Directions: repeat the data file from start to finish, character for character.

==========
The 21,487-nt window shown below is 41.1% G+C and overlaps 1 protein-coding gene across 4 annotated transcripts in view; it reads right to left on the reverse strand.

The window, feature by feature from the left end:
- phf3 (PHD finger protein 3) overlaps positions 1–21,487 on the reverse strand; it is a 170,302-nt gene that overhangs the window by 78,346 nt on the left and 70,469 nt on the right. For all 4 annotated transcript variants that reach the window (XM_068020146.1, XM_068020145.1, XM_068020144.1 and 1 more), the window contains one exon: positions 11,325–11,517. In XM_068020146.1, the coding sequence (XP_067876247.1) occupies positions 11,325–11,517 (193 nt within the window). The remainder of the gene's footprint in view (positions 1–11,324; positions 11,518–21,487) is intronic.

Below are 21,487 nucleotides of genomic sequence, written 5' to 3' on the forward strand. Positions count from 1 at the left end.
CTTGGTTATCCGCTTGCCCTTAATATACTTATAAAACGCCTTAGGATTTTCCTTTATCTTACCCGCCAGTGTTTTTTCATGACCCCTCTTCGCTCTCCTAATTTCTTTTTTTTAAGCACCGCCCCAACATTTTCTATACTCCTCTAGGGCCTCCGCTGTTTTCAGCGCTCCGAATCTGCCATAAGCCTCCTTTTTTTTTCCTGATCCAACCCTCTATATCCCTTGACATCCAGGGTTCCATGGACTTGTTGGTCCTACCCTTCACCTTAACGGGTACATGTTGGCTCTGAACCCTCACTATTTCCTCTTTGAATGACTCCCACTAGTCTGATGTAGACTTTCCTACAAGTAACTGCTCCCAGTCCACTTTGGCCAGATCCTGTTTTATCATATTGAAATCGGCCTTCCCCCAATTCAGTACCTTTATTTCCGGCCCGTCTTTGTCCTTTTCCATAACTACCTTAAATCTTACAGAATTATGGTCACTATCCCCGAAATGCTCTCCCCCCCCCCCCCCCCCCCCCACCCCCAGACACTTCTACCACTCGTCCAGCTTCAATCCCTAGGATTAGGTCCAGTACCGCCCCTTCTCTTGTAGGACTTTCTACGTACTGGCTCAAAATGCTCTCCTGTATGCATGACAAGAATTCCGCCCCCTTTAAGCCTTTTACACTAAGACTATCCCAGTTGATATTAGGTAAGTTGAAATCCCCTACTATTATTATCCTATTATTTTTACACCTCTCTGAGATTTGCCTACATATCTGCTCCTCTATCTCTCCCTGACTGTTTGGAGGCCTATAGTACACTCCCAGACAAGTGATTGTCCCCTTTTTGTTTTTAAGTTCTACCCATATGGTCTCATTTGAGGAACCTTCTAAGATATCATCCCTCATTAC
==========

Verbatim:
The 21,487-nt window shown below is 41.1% G+C and overlaps 1 protein-coding gene across 4 annotated transcripts in view; it reads right to left on the reverse strand.

The window, feature by feature from the left end:
- phf3 (PHD finger protein 3) overlaps positions 1–21,487 on the reverse strand; it is a 170,302-nt gene that overhangs the window by 78,346 nt on the left and 70,469 nt on the right. For all 4 annotated transcript variants that reach the window (XM_068020146.1, XM_068020145.1, XM_068020144.1 and 1 more), the window contains one exon: positions 11,325–11,517. In XM_068020146.1, the coding sequence (XP_067876247.1) occupies positions 11,325–11,517 (193 nt within the window). The remainder of the gene's footprint in view (positions 1–11,324; positions 11,518–21,487) is intronic.

Below are 21,487 nucleotides of genomic sequence, written 5' to 3' on the forward strand. Positions count from 1 at the left end.
CTTGGTTATCCGCTTGCCCTTAATATACTTATAAAACGCCTTAGGATTTTCCTTTATCTTACCCGCCAGTGTTTTTTCATGACCCCTCTTCGCTCTCCTAATTTCTTTTTTTTAAGCACCGCCCCAACATTTTCTATACTCCTCTAGGGCCTCCGCTGTTTTCAGCGCTCCGAATCTGCCATAAGCCTCCTTTTTTTTTCCTGATCCAACCCTCTATATCCCTTGACATCCAGGGTTCCATGGACTTGTTGGTCCTACCCTTCACCTTAACGGGTACATGTTGGCTCTGAACCCTCACTATTTCCTCTTTGAATGACTCCCACTAGTCTGATGTAGACTTTCCTACAAGTAACTGCTCCCAGTCCACTTTGGCCAGATCCTGTTTTATCATATTGAAATCGGCCTTCCCCCAATTCAGTACCTTTATTTCCGGCCCGTCTTTGTCCTTTTCCATAACTACCTTAAATCTTACAGAATTATGGTCACTATCCCCGAAATGCTCTCCCCCCCCCCCCCCCCCCCCCACCCCCAGACACTTCTACCACTCGTCCAGCTTCAATCCCTAGGATTAGGTCCAGTACCGCCCCTTCTCTTGTAGGACTTTCTACGTACTGGCTCAAAATGCTCTCCTGTATGCATGACAAGAATTCCGCCCCCTTTAAGCCTTTTACACTAAGACTATCCCAGTTGATATTAGGTAAGTTGAAATCCCCTACTATTATTATCCTATTATTTTTACACCTCTCTGAGATTTGCCTACATATCTGCTCCTCTATCTCTCCCTGACTGTTTGGAGGCCTATAGTACACTCCCAGACAAGTGATTGTCCCCTTTTTGTTTTTAAGTTCTACCCATATGGTCTCATTTGAGGAACCTTCTAAGATATCATCCCTCATTAC